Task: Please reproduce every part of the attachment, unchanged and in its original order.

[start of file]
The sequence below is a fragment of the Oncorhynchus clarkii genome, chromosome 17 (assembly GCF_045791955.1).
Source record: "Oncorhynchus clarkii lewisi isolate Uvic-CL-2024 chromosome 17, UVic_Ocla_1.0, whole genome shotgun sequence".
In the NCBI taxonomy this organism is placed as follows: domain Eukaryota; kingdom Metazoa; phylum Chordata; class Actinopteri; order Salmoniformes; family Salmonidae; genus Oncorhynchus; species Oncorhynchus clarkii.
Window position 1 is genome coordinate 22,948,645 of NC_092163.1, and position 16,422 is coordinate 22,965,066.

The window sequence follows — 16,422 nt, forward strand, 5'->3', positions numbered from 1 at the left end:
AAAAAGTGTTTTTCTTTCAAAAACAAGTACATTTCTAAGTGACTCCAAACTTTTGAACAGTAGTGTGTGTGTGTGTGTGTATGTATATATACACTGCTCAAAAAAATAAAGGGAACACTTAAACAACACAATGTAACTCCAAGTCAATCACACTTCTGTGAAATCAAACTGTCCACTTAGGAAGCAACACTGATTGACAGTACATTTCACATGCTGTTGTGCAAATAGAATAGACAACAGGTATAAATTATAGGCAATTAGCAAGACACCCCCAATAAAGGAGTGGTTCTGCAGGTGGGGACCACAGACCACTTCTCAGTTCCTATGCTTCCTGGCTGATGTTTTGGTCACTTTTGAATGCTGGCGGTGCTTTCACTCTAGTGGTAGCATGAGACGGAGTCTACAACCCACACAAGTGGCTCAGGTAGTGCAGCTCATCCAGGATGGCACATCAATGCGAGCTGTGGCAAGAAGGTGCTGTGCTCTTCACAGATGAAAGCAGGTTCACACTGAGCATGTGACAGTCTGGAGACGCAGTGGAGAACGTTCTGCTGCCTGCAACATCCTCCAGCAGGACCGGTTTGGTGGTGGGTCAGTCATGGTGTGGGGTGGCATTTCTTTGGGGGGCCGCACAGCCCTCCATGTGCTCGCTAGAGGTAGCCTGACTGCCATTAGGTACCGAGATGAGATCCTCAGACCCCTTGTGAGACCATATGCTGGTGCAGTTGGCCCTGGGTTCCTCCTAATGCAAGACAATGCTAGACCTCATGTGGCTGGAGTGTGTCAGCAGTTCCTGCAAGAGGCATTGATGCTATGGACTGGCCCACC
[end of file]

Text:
The sequence below is a fragment of the Oncorhynchus clarkii genome, chromosome 17 (assembly GCF_045791955.1).
Source record: "Oncorhynchus clarkii lewisi isolate Uvic-CL-2024 chromosome 17, UVic_Ocla_1.0, whole genome shotgun sequence".
In the NCBI taxonomy this organism is placed as follows: domain Eukaryota; kingdom Metazoa; phylum Chordata; class Actinopteri; order Salmoniformes; family Salmonidae; genus Oncorhynchus; species Oncorhynchus clarkii.
Window position 1 is genome coordinate 22,948,645 of NC_092163.1, and position 16,422 is coordinate 22,965,066.

The window sequence follows — 16,422 nt, forward strand, 5'->3', positions numbered from 1 at the left end:
AAAAAGTGTTTTTCTTTCAAAAACAAGTACATTTCTAAGTGACTCCAAACTTTTGAACAGTAGTGTGTGTGTGTGTGTGTATGTATATATACACTGCTCAAAAAAATAAAGGGAACACTTAAACAACACAATGTAACTCCAAGTCAATCACACTTCTGTGAAATCAAACTGTCCACTTAGGAAGCAACACTGATTGACAGTACATTTCACATGCTGTTGTGCAAATAGAATAGACAACAGGTATAAATTATAGGCAATTAGCAAGACACCCCCAATAAAGGAGTGGTTCTGCAGGTGGGGACCACAGACCACTTCTCAGTTCCTATGCTTCCTGGCTGATGTTTTGGTCACTTTTGAATGCTGGCGGTGCTTTCACTCTAGTGGTAGCATGAGACGGAGTCTACAACCCACACAAGTGGCTCAGGTAGTGCAGCTCATCCAGGATGGCACATCAATGCGAGCTGTGGCAAGAAGGTGCTGTGCTCTTCACAGATGAAAGCAGGTTCACACTGAGCATGTGACAGTCTGGAGACGCAGTGGAGAACGTTCTGCTGCCTGCAACATCCTCCAGCAGGACCGGTTTGGTGGTGGGTCAGTCATGGTGTGGGGTGGCATTTCTTTGGGGGGCCGCACAGCCCTCCATGTGCTCGCTAGAGGTAGCCTGACTGCCATTAGGTACCGAGATGAGATCCTCAGACCCCTTGTGAGACCATATGCTGGTGCAGTTGGCCCTGGGTTCCTCCTAATGCAAGACAATGCTAGACCTCATGTGGCTGGAGTGTGTCAGCAGTTCCTGCAAGAGGCATTGATGCTATGGACTGGCCCACC